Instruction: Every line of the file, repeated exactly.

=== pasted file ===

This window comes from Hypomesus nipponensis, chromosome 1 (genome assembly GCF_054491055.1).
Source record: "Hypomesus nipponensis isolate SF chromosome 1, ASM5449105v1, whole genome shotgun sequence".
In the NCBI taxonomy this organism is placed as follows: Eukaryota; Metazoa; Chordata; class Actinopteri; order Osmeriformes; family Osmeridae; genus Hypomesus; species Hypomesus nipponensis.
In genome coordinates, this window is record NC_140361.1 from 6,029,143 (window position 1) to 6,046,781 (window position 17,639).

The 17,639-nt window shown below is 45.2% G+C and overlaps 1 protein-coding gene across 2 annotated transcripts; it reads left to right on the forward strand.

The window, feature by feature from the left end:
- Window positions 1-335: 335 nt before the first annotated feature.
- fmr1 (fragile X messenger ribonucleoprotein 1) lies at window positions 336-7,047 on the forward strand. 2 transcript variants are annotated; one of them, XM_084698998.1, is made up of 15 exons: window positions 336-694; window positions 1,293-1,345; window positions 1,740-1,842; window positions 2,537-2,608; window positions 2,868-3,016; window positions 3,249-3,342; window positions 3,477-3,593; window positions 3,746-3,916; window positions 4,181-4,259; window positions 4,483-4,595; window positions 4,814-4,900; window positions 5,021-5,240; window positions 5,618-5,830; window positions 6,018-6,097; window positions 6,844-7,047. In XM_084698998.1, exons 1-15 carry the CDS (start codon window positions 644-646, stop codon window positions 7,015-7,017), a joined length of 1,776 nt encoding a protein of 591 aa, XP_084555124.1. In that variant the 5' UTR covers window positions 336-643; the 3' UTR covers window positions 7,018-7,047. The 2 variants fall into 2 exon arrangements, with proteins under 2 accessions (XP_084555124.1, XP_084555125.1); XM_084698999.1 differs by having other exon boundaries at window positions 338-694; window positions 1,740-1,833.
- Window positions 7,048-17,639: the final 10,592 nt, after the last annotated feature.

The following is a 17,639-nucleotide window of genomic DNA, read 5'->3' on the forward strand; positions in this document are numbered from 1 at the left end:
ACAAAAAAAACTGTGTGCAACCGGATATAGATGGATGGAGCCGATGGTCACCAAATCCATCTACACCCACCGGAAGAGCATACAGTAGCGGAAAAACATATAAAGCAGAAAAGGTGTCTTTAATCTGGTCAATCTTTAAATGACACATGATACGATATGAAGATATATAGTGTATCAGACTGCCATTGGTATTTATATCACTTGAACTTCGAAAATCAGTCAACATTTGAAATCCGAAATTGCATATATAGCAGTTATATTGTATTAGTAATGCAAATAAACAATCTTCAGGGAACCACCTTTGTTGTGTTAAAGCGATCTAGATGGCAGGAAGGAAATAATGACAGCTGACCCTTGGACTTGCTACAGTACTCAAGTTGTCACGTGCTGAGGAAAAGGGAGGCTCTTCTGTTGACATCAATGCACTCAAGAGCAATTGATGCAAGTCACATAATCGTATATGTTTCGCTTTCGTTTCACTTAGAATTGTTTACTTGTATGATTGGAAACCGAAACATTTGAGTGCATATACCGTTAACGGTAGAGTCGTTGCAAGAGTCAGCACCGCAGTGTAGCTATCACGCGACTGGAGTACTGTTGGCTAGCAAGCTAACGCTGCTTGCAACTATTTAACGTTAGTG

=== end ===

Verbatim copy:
This window comes from Hypomesus nipponensis, chromosome 1 (genome assembly GCF_054491055.1).
Source record: "Hypomesus nipponensis isolate SF chromosome 1, ASM5449105v1, whole genome shotgun sequence".
In the NCBI taxonomy this organism is placed as follows: Eukaryota; Metazoa; Chordata; class Actinopteri; order Osmeriformes; family Osmeridae; genus Hypomesus; species Hypomesus nipponensis.
In genome coordinates, this window is record NC_140361.1 from 6,029,143 (window position 1) to 6,046,781 (window position 17,639).

The 17,639-nt window shown below is 45.2% G+C and overlaps 1 protein-coding gene across 2 annotated transcripts; it reads left to right on the forward strand.

The window, feature by feature from the left end:
- Window positions 1-335: 335 nt before the first annotated feature.
- fmr1 (fragile X messenger ribonucleoprotein 1) lies at window positions 336-7,047 on the forward strand. 2 transcript variants are annotated; one of them, XM_084698998.1, is made up of 15 exons: window positions 336-694; window positions 1,293-1,345; window positions 1,740-1,842; window positions 2,537-2,608; window positions 2,868-3,016; window positions 3,249-3,342; window positions 3,477-3,593; window positions 3,746-3,916; window positions 4,181-4,259; window positions 4,483-4,595; window positions 4,814-4,900; window positions 5,021-5,240; window positions 5,618-5,830; window positions 6,018-6,097; window positions 6,844-7,047. In XM_084698998.1, exons 1-15 carry the CDS (start codon window positions 644-646, stop codon window positions 7,015-7,017), a joined length of 1,776 nt encoding a protein of 591 aa, XP_084555124.1. In that variant the 5' UTR covers window positions 336-643; the 3' UTR covers window positions 7,018-7,047. The 2 variants fall into 2 exon arrangements, with proteins under 2 accessions (XP_084555124.1, XP_084555125.1); XM_084698999.1 differs by having other exon boundaries at window positions 338-694; window positions 1,740-1,833.
- Window positions 7,048-17,639: the final 10,592 nt, after the last annotated feature.

The following is a 17,639-nucleotide window of genomic DNA, read 5'->3' on the forward strand; positions in this document are numbered from 1 at the left end:
ACAAAAAAAACTGTGTGCAACCGGATATAGATGGATGGAGCCGATGGTCACCAAATCCATCTACACCCACCGGAAGAGCATACAGTAGCGGAAAAACATATAAAGCAGAAAAGGTGTCTTTAATCTGGTCAATCTTTAAATGACACATGATACGATATGAAGATATATAGTGTATCAGACTGCCATTGGTATTTATATCACTTGAACTTCGAAAATCAGTCAACATTTGAAATCCGAAATTGCATATATAGCAGTTATATTGTATTAGTAATGCAAATAAACAATCTTCAGGGAACCACCTTTGTTGTGTTAAAGCGATCTAGATGGCAGGAAGGAAATAATGACAGCTGACCCTTGGACTTGCTACAGTACTCAAGTTGTCACGTGCTGAGGAAAAGGGAGGCTCTTCTGTTGACATCAATGCACTCAAGAGCAATTGATGCAAGTCACATAATCGTATATGTTTCGCTTTCGTTTCACTTAGAATTGTTTACTTGTATGATTGGAAACCGAAACATTTGAGTGCATATACCGTTAACGGTAGAGTCGTTGCAAGAGTCAGCACCGCAGTGTAGCTATCACGCGACTGGAGTACTGTTGGCTAGCAAGCTAACGCTGCTTGCAACTATTTAACGTTAGTG